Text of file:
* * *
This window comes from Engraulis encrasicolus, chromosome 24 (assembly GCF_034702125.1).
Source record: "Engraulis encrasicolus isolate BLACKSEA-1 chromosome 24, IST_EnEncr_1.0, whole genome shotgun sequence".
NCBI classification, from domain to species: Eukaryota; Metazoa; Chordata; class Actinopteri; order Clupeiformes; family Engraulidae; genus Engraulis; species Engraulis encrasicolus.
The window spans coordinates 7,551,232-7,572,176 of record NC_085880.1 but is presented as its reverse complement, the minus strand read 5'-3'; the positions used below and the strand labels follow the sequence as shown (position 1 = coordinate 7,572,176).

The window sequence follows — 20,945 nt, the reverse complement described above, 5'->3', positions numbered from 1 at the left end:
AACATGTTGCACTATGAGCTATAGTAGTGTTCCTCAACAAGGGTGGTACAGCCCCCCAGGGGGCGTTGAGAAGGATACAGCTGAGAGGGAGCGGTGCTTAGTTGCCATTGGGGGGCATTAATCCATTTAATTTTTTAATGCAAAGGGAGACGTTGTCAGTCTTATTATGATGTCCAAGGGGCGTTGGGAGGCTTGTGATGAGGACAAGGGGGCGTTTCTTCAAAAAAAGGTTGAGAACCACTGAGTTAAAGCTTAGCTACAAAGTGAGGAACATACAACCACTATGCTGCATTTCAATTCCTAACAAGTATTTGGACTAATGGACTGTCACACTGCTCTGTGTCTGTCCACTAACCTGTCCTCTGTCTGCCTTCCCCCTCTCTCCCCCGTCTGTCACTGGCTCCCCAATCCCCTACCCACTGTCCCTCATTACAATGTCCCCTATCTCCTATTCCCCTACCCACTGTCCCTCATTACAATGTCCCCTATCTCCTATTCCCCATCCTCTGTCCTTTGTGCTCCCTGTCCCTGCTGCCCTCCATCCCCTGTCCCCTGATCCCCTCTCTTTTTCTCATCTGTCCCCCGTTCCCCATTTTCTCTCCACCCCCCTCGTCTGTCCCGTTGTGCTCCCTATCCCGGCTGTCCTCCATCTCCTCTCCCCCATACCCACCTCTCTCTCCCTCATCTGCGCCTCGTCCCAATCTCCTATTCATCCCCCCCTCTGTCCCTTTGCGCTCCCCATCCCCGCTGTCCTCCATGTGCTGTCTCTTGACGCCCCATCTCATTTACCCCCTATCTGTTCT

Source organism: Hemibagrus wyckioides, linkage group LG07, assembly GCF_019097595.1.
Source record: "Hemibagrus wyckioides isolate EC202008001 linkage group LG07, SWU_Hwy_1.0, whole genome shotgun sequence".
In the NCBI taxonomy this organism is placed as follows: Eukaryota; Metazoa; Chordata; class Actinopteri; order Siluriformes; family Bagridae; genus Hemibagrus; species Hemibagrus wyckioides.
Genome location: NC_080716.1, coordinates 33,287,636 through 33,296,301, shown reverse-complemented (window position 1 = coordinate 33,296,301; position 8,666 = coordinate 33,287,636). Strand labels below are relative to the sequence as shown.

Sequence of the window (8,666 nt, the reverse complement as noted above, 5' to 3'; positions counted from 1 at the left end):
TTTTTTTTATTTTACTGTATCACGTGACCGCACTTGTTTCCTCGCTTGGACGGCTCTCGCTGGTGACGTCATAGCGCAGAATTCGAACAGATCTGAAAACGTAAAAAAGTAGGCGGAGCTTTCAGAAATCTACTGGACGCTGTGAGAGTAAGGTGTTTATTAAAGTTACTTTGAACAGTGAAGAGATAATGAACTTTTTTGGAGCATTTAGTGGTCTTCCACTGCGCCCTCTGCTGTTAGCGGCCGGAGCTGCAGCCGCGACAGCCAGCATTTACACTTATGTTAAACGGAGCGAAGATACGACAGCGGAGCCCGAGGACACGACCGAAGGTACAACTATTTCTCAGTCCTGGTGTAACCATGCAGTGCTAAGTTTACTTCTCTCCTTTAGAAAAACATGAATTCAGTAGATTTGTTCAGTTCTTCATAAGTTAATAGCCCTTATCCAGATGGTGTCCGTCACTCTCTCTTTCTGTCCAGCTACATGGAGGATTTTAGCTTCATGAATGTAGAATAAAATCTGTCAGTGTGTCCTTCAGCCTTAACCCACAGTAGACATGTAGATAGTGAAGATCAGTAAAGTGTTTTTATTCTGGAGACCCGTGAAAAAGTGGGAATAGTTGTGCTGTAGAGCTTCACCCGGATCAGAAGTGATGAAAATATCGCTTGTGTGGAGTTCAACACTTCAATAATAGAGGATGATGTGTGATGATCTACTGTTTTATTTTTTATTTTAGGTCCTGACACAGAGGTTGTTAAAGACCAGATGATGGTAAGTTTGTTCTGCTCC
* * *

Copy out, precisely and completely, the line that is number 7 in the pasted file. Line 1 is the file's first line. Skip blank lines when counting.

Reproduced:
Source organism: Hemibagrus wyckioides, linkage group LG07, assembly GCF_019097595.1.